Smart Ways to Water Your Garden

Watering the garden is a simple, but critical, task. Give them too much and plants will drown, too little and they will dehydrate. Some ways of watering are smarter than others, and once you get the hang of it, you will naturally develop a sense of how much water your plants really need.

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Get to Know Your Soil

The first step in smart watering is getting to know your soil and its ability to hold moisture. Is it predominantly clay or sandy loam? Is it unusually rich in organic matter? Clay soils have a greater capacity to hold water than sandy loams, and therefore take longer to dry out. Unfortunately, because the soil particles are tightly held together and difficult to permeate, they are also more prone to run-off. Sandy loam dries out quickly, while soil that is rich in organic matter stays evenly moist most of the time.

Water Conservation

Limited water supplies and periodic droughts have caused many municipalities to place restrictions on watering. You can help conserve water in your area by selecting plants that are well adapted to local conditions and by using smart watering and cultivation techniques.

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  • Grow suitable plants: Most vegetables and ornamental plants need supplemental watering throughout the summer. However, many trees and shrubs, especially those native to your area, will thrive on nothing more than natural periodic rainfall. Talk with your local nursery owner for advice on selecting trees and plants that are native to your area and for recommendations on cultivated plants that dont need a lot of water after they become established.
  • Place like plants together: By placing thirsty plants together and drought-tolerant plants together, no plant will ever receive too much or too little water. Protect plants that are vulnerable to drought from drying winds and hot afternoon sun.
  • Mulch to conserve moisture: Applying 2 to 4 inches of organic mulch around the base of plants will help regulate soil temperatures and conserve moisture. Mulch will also help suppress weeds and lower the incidence of disease.
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  • Water at the optimal time: Watering when it is windy or excessively hot can cause water to evaporate before it has a chance to soak into the soil. A smarter time to water is when the air is still and when the sun is not hot (in the morning or evening).

Smart, Efficient Delivery Systems

Soaker hoses, drip irrigation pipes, hand watering and even overhead sprinklers can all be efficient ways to deliver water when they are properly used.

Soaker Hoses: Soaker hoses are lightweight and easy to move from one part of the garden to another. Water seeps through tiny holes in the walls of the hose and is delivered to plants at a slow, even rate. Soaker hoses operate at low water pressure and are ideal for irrigating rows of plants in the vegetable garden, or irrigating trees or shrubs that need frequent watering. The hoses can be placed between the soil and mulch and left there permanently, or laid on the ground next to plants.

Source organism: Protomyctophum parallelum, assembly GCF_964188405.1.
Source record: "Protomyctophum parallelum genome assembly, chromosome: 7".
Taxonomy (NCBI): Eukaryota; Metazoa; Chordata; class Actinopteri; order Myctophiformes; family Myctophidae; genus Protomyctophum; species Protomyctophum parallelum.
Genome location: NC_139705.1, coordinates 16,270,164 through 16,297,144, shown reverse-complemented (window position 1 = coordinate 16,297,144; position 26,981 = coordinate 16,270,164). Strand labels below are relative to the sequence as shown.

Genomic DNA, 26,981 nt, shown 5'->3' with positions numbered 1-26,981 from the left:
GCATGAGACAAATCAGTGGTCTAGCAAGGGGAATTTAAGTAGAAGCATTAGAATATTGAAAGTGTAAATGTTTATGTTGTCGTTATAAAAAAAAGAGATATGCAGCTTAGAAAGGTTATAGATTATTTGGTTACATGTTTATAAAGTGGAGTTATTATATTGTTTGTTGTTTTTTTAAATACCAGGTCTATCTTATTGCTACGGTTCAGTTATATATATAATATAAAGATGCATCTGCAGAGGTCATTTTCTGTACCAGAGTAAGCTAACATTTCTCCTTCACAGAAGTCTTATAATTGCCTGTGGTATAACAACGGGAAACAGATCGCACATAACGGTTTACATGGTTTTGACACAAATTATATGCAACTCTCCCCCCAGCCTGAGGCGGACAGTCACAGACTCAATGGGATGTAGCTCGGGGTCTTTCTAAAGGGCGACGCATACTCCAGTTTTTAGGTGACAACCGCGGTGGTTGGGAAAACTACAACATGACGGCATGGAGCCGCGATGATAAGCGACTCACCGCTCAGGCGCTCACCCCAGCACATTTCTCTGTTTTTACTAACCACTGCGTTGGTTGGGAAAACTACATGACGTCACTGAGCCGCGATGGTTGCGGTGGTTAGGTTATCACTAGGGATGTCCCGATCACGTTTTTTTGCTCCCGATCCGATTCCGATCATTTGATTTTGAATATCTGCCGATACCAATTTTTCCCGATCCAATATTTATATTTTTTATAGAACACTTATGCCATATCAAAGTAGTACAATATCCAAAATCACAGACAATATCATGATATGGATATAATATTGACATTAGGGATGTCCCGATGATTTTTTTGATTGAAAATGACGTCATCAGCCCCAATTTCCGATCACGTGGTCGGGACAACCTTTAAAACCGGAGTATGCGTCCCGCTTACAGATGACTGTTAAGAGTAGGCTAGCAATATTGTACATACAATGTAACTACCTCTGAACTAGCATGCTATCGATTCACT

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Drip Irrigation: Drip irrigation systems are made of a network of plastic pipes fitted with special devices called emitters, which discharge water a drop at a time. Like soaker hoses, a drip irrigation system works at low water pressure and is easily customizable to individual gardens. These systems are designed to be semi-permanent and work well for established plantings like fruit trees, shrubs and groundcovers.

Hand Watering: Sometimes watering plants by hand is the easiest and most practical option. In order to do it efficiently, youll want to invest in an adjustable nozzle that emits water in several different patternsa gentle shower, a light mist, and a full stream. Adjustable nozzles are equipped with a trigger shut-off valve, which also saves you from making trips back and forth from the faucet.

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Sprinklers: When used improperly, overhead and impulse sprinklers can be big water wastersinadvertently watering surfaces like sidewalks and driveways in addition to your plants. When you use sprinklers, you can increase their efficiency by positioning them to cover specific areas. They are best for watering large expanses of lawn or groundcovers.

About The Author: Ellen Brown is an environmental writer and photographer and the owner of Sustainable Media, an environmental media company that specializes in helping businesses and organizations promote eco-friendly products and services.

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